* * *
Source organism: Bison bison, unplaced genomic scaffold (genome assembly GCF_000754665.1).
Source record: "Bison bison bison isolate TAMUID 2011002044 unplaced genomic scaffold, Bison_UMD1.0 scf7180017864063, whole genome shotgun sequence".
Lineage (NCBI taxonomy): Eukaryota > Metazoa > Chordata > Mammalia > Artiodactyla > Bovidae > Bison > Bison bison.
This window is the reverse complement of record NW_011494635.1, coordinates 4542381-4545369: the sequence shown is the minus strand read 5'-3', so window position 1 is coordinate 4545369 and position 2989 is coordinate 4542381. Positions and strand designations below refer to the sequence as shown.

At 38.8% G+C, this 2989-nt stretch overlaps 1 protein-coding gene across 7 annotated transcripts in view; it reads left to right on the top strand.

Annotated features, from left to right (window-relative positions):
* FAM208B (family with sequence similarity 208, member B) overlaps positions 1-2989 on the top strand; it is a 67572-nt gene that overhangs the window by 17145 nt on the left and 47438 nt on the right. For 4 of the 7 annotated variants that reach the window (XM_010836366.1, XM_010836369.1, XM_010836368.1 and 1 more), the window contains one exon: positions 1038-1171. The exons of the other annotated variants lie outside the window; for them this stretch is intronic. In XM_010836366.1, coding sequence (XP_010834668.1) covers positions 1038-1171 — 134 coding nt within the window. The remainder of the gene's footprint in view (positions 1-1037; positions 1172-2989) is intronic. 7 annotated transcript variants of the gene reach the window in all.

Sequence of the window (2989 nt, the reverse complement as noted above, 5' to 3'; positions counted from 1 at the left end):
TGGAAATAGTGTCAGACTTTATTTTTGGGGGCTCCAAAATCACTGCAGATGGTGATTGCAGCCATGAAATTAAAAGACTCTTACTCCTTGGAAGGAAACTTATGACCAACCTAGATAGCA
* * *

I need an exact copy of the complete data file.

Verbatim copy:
Source organism: Bison bison, unplaced genomic scaffold (genome assembly GCF_000754665.1).
Source record: "Bison bison bison isolate TAMUID 2011002044 unplaced genomic scaffold, Bison_UMD1.0 scf7180017864063, whole genome shotgun sequence".
Lineage (NCBI taxonomy): Eukaryota > Metazoa > Chordata > Mammalia > Artiodactyla > Bovidae > Bison > Bison bison.
This window is the reverse complement of record NW_011494635.1, coordinates 4542381-4545369: the sequence shown is the minus strand read 5'-3', so window position 1 is coordinate 4545369 and position 2989 is coordinate 4542381. Positions and strand designations below refer to the sequence as shown.

At 38.8% G+C, this 2989-nt stretch overlaps 1 protein-coding gene across 7 annotated transcripts in view; it reads left to right on the top strand.

Annotated features, from left to right (window-relative positions):
* FAM208B (family with sequence similarity 208, member B) overlaps positions 1-2989 on the top strand; it is a 67572-nt gene that overhangs the window by 17145 nt on the left and 47438 nt on the right. For 4 of the 7 annotated variants that reach the window (XM_010836366.1, XM_010836369.1, XM_010836368.1 and 1 more), the window contains one exon: positions 1038-1171. The exons of the other annotated variants lie outside the window; for them this stretch is intronic. In XM_010836366.1, coding sequence (XP_010834668.1) covers positions 1038-1171 — 134 coding nt within the window. The remainder of the gene's footprint in view (positions 1-1037; positions 1172-2989) is intronic. 7 annotated transcript variants of the gene reach the window in all.

Sequence of the window (2989 nt, the reverse complement as noted above, 5' to 3'; positions counted from 1 at the left end):
TGGAAATAGTGTCAGACTTTATTTTTGGGGGCTCCAAAATCACTGCAGATGGTGATTGCAGCCATGAAATTAAAAGACTCTTACTCCTTGGAAGGAAACTTATGACCAACCTAGATAGCA